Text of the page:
We know we have one class of high priority targets already installed; that is, the communications bases around Australia. But we are also host to a second class of high priority nuclear targets-those warships and bomber aircraft. It would only remain for our peace-loving Government to agree to the installation of fixed missile silos for our vulnerability to be complete. Such a request from Washington would, of course, be based on an appeal to our obligations under ANZUS to which some of us are sycophantic, a threat that if we did not fulfil them ANZUS would be in jeopardy and a lecture on the contribution that the new system, along with the others, makes to the efficacy of the overall deterrent and the search for world peace which is the ever stated, oft repeated desire of the Pentagon, our Prime Minister (Mr Hawke) and our Foreign Minister (Mr Hayden).

I pose a question for those who are so willing, so keen to accept the bidding of the United States Pentagon and the United States President. What would be their response to such a request? That is a hypothetical question today, but such a question was hypothetical in terms of United States communications bases and United States nuclear powered and armed ships 40 years ago when ANZUS was entered into. If anyone thinks that such fixed missile silos would never be proposed by the United States or allowed by the Australian Government, we must ask: Would that be on moral grounds? Do honourable senators think the Government would refrain on moral grounds or because it is bad politics? Would it be seen as the straw that might break the camel's back or quite simply that our allies had no need from them? There is no real difference between any of these nuclear systems. They are either all acceptable or none of them are acceptable. They are all risks-they are all unacceptable risks to the people of Australia irrespective of the views of a few politicians. The Australian Democrats repeat that none of these nuclear systems, none of these risks, are acceptable to us. That is why we have introduced not one but many Bills concerning the whole gamut of these various threats to our very survival.

To return to the most recent and the most unwelcome addition to the panoply of hazard and fear which our Government condones and the Opposition welcomes at the very time that the New Zealand Government has most courageously refused to take on board the passage, periodic berthing and landing of nuclear ships, submarines and bomber aircraft, I have already said that this particular nuclear infrastructure puts this country in a condition of wholly unjustifiable peril. Nobody disagrees that we live in perilous times. It is just that many honourable senators seem content to expose their fellow citizens to these dangers unnecessarily. Quite obviously there is a large and ever increasing number of Australians who oppose this nuclear masochism, this Russian-American roulette played with other people's countries and with posterity. We, the Australian Democrats, are speaking for those people today for it seems that neither the Government nor the Opposition is prepared to represent those people.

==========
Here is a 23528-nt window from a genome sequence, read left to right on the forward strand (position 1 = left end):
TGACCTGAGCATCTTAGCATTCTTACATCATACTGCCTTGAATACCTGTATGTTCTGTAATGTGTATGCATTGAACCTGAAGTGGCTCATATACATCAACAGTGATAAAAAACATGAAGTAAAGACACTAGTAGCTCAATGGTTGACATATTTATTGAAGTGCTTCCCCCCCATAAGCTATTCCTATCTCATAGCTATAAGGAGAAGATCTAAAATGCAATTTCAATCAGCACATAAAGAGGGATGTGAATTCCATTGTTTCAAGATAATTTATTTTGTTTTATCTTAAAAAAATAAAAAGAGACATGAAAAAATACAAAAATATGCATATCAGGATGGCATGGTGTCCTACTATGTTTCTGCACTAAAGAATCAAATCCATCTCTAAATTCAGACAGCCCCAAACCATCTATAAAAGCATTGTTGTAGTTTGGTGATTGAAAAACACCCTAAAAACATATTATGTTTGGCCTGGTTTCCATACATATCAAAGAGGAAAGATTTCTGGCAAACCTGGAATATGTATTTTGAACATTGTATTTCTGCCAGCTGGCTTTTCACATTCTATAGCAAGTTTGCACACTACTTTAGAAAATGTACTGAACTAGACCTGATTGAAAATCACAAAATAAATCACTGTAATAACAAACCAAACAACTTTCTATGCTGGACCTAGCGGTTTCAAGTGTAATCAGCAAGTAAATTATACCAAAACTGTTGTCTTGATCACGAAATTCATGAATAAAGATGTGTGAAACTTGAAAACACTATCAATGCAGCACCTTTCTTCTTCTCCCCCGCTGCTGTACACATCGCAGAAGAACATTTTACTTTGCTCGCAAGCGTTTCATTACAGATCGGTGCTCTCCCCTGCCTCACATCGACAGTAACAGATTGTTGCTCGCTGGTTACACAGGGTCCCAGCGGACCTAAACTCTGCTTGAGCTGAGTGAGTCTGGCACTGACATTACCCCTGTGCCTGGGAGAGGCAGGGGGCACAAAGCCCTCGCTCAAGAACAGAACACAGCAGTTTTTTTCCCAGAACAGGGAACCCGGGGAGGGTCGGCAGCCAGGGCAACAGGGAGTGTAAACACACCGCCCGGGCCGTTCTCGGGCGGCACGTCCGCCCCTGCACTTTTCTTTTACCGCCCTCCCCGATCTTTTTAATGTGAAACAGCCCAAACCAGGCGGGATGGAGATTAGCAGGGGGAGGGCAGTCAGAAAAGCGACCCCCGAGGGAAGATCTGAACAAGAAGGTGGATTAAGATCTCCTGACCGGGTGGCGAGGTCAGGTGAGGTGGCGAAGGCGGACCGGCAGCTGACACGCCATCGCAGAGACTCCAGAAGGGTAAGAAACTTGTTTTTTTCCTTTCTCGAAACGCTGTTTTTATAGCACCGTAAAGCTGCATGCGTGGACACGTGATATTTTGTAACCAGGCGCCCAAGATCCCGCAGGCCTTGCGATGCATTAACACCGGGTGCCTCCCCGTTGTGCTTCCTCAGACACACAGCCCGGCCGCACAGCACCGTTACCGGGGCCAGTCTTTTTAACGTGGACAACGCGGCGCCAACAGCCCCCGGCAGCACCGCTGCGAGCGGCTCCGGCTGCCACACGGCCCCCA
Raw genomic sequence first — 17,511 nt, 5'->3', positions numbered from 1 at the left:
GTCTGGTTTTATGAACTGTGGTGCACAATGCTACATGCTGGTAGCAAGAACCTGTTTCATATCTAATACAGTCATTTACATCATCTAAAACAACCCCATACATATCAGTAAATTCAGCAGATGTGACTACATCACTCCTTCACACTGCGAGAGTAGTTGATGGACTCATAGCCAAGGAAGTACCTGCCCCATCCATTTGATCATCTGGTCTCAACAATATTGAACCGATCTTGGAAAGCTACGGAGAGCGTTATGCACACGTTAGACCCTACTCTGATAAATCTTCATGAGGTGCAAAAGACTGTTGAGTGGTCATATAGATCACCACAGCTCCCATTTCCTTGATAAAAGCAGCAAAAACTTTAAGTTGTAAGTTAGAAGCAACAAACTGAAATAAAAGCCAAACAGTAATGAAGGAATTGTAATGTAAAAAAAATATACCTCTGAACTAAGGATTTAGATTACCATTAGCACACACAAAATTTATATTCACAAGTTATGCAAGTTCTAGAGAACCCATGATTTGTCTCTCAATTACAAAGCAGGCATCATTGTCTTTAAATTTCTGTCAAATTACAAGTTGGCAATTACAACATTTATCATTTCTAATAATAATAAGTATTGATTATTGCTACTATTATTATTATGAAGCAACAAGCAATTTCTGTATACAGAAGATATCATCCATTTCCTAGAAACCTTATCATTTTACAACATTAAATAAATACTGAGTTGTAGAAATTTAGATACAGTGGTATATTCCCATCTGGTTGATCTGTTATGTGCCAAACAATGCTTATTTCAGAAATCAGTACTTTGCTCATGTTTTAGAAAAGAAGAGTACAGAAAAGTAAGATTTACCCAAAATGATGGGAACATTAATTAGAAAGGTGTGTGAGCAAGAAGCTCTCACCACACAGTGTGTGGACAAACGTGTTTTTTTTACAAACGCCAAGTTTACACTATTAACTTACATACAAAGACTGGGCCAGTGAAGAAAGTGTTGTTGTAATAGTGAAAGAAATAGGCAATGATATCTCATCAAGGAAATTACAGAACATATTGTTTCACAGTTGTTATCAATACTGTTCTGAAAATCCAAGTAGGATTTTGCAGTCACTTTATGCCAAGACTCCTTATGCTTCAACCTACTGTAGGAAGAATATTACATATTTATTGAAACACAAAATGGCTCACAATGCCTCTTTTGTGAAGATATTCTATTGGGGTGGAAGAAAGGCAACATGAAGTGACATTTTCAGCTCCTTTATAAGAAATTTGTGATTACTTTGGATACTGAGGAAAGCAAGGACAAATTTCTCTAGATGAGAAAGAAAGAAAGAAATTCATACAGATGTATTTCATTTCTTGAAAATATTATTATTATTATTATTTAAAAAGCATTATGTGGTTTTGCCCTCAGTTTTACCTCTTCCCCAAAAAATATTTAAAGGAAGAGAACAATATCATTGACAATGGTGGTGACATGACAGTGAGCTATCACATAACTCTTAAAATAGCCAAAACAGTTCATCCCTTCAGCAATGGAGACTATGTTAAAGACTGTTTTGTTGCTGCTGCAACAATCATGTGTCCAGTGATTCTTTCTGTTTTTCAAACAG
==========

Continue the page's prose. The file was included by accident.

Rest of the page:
We know that many members of the Australian Labor Party, the Liberal Party and the National Party of Australia agree with us and share our grave fears and misgivings. But we also know that many will not have the courage of their convictions. For them it will be not even a case of my country right or wrong but my party right or wrong or, dare I whisper it, my parliamentary pre-selection right or wrong. Those who really do care about nuclear disarmament would not want to split the anti-nuclear vote any further, and this has happened both here in Parliament and in the community. By voting for this Bill, all senators have the chance to stand together for disarmament.

I want to speak now about the totally subversive effects that Australia's agreement to host nuclear ships and planes is having and will continue to have upon a number of long-standing, widely-supported and greatly desired projects and, in one case, potential agreement to reduce tensions in the whole Indo-Pacific region and to eliminate nuclear weapons, nuclear tests and nuclear bases. I refer, of course, to the south-west Pacific nuclear free zone, to the Indian Ocean zone of peace and, incidentally, to the recurring desire by the nation's of South East Asia to create a zone of peace and neutrality. So the Democrats are not alone. The people in Australia who support this concept are not alone. We have very strong support in the region and, in fact, across the world.

This Australian Government and a previous Labor government gave these measures their strongest verbal support once, imprinted them upon their party banners and went to the polls, not once but many times, promising to do all in their power to bring these ideas to fruition. They have always said what a staggering contribution zones of peace and nuclear free regions would make to the reduction of world conflict and world tension. What an example they would set to nations, to peoples, to other regions. They talked about how these nuclear free zones were things that we in Australia could really do something about. I remind you, Mr Deputy President, that that philosophy was endorsed and acted upon by Labor governments at all levels-Federal, State and local. But as far as the Federal Government is concerned, that is forgotten history.